By : Colin Gordon
December 01, 2015 01:30 PM
Just three years ago, Myanmar in South East Asia did not have a single ATM or even a retail point of sale terminal to process a credit or debit card transaction. Now there are over 1,000 cash machines in the country, which is fast becoming a major growth market as its economy is opened up to foreign investment. The ATM install base in the country increased by over 50% between 2013 and 2014 (Retail Banking Research – Global ATM Market and Forecasts to 2020).
In Myanmar, it's not uncommon for bank customers to make deposits with literally sack loads of notes, as everyone still pays for even large ticket items like a house or car with cash.
The country’s central bank is now beginning to look to modernize the banking sector to drive greater competition and innovation. This is likely to spur further modernization of an economy that has been almost 100 percent cash-driven.
Foreign banks also have a part to play in this country’s development and ANZ launched its first branch in Yangon in October. This is potentially good news for the country’s consumers looking for fast, convenient and secure access to cash - as NCR recently helped launch the world’s first tap and pin ATM with ANZ using SelfServ 23 and contactless technology.
Contactless ATMs may be a little way off for Myanmar, as firstly consumers need to adjust to using more basic ATMs. Despite this, there is clearly huge opportunity in Myanmar for ATM growth - cash demand is exceptionally high and the ATM install base is low. What is worth noting is that a challenge is that consumer’s unfamiliarity with cash machines or debit cards might make this task trickier than at first sight.
Matt Davies, the International Monetary Fund’s mission chief to Myanmar, explained to Bloomberg: “It takes time for practices to change. Myanmar remains a cash economy and will continue to be a cash economy for some time.”
Nevertheless, the availability of advanced ATM technology combined with omni-channel delivery should create demand for a far wider range of financial services than people have been used to.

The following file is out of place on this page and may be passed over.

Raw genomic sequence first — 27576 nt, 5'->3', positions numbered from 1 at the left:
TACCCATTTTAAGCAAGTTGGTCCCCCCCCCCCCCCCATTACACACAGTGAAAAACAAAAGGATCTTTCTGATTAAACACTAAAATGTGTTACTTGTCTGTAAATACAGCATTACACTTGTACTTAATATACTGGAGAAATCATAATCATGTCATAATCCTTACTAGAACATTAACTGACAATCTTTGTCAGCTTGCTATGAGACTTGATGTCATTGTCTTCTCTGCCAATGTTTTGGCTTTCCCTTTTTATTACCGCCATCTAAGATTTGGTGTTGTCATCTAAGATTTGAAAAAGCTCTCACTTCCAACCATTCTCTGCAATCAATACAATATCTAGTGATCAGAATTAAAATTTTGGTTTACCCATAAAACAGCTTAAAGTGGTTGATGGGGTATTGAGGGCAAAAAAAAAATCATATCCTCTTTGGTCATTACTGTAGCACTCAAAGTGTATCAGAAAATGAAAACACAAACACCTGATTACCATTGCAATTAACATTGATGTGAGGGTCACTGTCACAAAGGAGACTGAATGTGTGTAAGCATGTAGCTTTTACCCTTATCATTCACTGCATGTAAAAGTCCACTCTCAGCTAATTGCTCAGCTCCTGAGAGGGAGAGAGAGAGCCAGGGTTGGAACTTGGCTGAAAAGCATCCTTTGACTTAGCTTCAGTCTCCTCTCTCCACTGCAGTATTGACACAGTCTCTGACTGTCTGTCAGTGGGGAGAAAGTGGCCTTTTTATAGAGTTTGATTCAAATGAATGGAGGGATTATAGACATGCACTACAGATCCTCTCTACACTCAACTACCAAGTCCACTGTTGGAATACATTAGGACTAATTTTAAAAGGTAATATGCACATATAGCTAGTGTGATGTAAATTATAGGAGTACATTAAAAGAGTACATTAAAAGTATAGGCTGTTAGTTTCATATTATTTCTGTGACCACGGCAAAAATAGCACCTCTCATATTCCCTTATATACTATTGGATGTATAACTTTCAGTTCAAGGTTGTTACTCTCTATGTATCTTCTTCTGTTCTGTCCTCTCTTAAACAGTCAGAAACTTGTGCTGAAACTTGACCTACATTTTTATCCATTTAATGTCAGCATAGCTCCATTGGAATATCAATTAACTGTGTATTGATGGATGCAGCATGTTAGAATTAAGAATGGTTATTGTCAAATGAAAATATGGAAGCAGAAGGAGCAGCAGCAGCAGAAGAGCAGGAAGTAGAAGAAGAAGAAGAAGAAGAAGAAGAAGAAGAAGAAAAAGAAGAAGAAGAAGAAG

The ATM may be a key bridge between the cash economy of today and the omni-channel world of developed markets.
For example, mobile-ATM integration could be a key factor in Myanmar’s progression from being cash-only to a more mixed banking setup.
An Economist report noted how The Consultative Group to Assist the Poor, a group based at the World Bank that campaigns for financial inclusion, says "mobile banking has the potential to help Myanmar provide basic formal accounts and payment services to most of its citizens." Consumers in Myanmar could effectively bypass conventional banking and move straight to mobile services that would enable them to access cash at the ATM.
Another opportunity for the banking industry in Myanmar is with cash recycling, as the vast volume of banknotes that are in circulation would more than justify investment on this side.
ATMs are also important from a wider financial inclusion perspective. Rather than just a cash dispenser, modern ATMs enable consumers to pay bills, deposit cash and checks, or even purchase shares. For thousands of remote towns and villages unlikely to ever see a branch open, this could enable access to basic bank accounts that wasn’t possible in the past.
In Mynamar, there is still a long way to go, of course. According to the latest World Bank figures from 2013, there were just 0.57 ATMs per 100,000 inhabitants, making it the least densely served nation on the planet, below Afghanistan at the time. The good news is this is changing fast and thanks to a more open economy, a willingness to adapt by the regulators and ATM technology that will meet the needs of a modern Myanmar, this trend is likely to continue.